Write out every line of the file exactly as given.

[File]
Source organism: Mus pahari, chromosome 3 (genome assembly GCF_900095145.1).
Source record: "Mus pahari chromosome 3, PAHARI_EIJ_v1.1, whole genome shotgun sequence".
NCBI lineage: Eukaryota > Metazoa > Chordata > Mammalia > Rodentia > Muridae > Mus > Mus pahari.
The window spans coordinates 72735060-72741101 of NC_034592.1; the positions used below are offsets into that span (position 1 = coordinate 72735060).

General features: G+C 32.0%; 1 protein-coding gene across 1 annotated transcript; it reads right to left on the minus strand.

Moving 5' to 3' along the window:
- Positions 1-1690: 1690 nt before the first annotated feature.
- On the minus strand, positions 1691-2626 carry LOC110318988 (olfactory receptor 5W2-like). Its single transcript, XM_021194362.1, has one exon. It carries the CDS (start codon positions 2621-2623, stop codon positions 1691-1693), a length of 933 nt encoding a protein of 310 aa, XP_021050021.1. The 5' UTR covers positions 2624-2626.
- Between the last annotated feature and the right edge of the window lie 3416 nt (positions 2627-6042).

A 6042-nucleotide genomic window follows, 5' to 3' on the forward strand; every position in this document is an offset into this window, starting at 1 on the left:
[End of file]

Source organism: Mus pahari, chromosome 3 (genome assembly GCF_900095145.1).
Source record: "Mus pahari chromosome 3, PAHARI_EIJ_v1.1, whole genome shotgun sequence".
NCBI lineage: Eukaryota > Metazoa > Chordata > Mammalia > Rodentia > Muridae > Mus > Mus pahari.
The window spans coordinates 72735060-72741101 of NC_034592.1; the positions used below are offsets into that span (position 1 = coordinate 72735060).

General features: G+C 32.0%; 1 protein-coding gene across 1 annotated transcript; it reads right to left on the minus strand.

Moving 5' to 3' along the window:
- Positions 1-1690: 1690 nt before the first annotated feature.
- On the minus strand, positions 1691-2626 carry LOC110318988 (olfactory receptor 5W2-like). Its single transcript, XM_021194362.1, has one exon. It carries the CDS (start codon positions 2621-2623, stop codon positions 1691-1693), a length of 933 nt encoding a protein of 310 aa, XP_021050021.1. The 5' UTR covers positions 2624-2626.
- Between the last annotated feature and the right edge of the window lie 3416 nt (positions 2627-6042).

A 6042-nucleotide genomic window follows, 5' to 3' on the forward strand; every position in this document is an offset into this window, starting at 1 on the left: